McGraw has gone on to score big hits with some fairly fluffy novelty songs, but he's also the man responsible for bringing 'Please Remember Me' and 'The Cowboy in Me' to a world audience. So yes, we do get ready-made radio hits like 'Truck Yeah,' 'Southern Girl' and now 'Lookin' for That Girl' from McGraw, but those keep him in the game -- and that allows him to also give the fans songs like 'Angry All the Time,' 'Live Like You Were Dying,' 'If You're Reading This' and 'Highway Don't Care.'
For better or worse, he's never been one to repeat himself -- McGraw has always been very cognizant of the latest trends and developments in recording, and he's always been among the first big-name artists to embrace new changes. That keeps his music sounding fresh and new -- even if it risks alienating some of his more traditional-minded listeners.
Fans can -- and will -- rant about the more commercial aspects of McGraw's song choices and productions. But let's not forget that he's responsible for giving country music songs like 'One of These Days' and 'Red Rag Top' -- songs so challenging for country radio that no other commercially successful country act would have dared to release them. And part of the reason they received airplay is because of the goodwill he's created with programmers, based in no small part on the success of his lighter efforts.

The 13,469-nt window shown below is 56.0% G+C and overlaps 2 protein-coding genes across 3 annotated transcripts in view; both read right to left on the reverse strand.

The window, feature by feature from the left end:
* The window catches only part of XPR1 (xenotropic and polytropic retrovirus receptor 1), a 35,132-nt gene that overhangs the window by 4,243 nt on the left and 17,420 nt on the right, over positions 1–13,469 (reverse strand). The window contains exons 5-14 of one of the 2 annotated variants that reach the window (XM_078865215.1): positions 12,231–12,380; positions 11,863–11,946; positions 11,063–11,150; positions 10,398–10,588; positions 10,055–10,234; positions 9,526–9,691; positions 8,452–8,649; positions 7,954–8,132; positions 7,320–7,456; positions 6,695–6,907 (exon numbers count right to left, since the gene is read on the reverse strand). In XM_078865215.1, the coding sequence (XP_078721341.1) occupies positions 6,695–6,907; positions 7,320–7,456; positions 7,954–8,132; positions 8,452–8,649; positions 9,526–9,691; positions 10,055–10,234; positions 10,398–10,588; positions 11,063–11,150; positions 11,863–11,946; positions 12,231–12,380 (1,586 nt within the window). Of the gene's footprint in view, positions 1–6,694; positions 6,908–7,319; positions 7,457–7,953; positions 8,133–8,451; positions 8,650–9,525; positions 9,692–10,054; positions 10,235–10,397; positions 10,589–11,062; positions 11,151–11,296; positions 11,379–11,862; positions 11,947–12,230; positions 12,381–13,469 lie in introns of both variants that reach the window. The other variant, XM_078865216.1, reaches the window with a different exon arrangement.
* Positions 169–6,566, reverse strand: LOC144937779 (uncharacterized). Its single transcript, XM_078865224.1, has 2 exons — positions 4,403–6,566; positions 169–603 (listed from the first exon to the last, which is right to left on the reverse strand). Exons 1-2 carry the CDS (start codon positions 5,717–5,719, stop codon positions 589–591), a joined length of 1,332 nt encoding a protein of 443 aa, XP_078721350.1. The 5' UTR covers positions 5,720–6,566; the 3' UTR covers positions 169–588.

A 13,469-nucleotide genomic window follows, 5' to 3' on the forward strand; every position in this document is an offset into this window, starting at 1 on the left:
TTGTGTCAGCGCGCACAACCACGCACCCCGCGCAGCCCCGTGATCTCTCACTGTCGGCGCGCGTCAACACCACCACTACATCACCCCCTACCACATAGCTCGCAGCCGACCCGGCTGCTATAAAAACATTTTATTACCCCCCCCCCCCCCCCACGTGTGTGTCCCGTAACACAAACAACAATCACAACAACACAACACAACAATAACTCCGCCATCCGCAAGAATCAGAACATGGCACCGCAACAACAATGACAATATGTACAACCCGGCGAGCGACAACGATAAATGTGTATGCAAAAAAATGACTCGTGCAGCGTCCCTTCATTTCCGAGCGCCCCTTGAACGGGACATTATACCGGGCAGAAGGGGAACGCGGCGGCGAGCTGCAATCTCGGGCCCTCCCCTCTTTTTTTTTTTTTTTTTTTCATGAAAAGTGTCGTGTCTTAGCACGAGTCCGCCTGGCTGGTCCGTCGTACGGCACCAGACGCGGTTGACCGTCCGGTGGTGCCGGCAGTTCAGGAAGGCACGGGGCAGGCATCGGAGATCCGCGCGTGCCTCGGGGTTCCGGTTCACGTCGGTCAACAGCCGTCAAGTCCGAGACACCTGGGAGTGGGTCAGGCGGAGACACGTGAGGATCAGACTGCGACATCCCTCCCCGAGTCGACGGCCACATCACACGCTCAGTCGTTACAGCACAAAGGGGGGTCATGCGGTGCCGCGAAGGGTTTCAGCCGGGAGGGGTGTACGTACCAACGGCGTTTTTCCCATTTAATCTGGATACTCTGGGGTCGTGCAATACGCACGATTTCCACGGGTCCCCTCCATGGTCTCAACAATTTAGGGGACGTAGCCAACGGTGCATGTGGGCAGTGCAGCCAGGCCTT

But let's not forget that he's responsible for giving country music songs like 'One of These Days' and 'Red Rag Top' -- songs so challenging for country radio that no other commercially successful country act would have dared to release them.
Does that mean 'Lookin' for That Girl' is the best work of McGraw's career? It really isn't the place of journalism to make that assessment -- it's the place of a music journalist to state what is, and what isn't. And in that light, the reality is that 'Lookin' for That Girl' is likely to score big in the current environment of country radio, and set up McGraw's forthcoming album -- his second for Big Machine -- as yet another career success.
We can only hope that in the mix of songs on that album will be at least another couple of would-have-been-hidden gems that he brings to light, and that he releases at least one of them as a single -- sandwiched, of course, between two lighter, more commercially calculated efforts, without which his more important song would probably have no shot at airplay.
In the modern-day world of country radio, that's the way it is and isn't -- and nobody understands that better than Tim McGraw.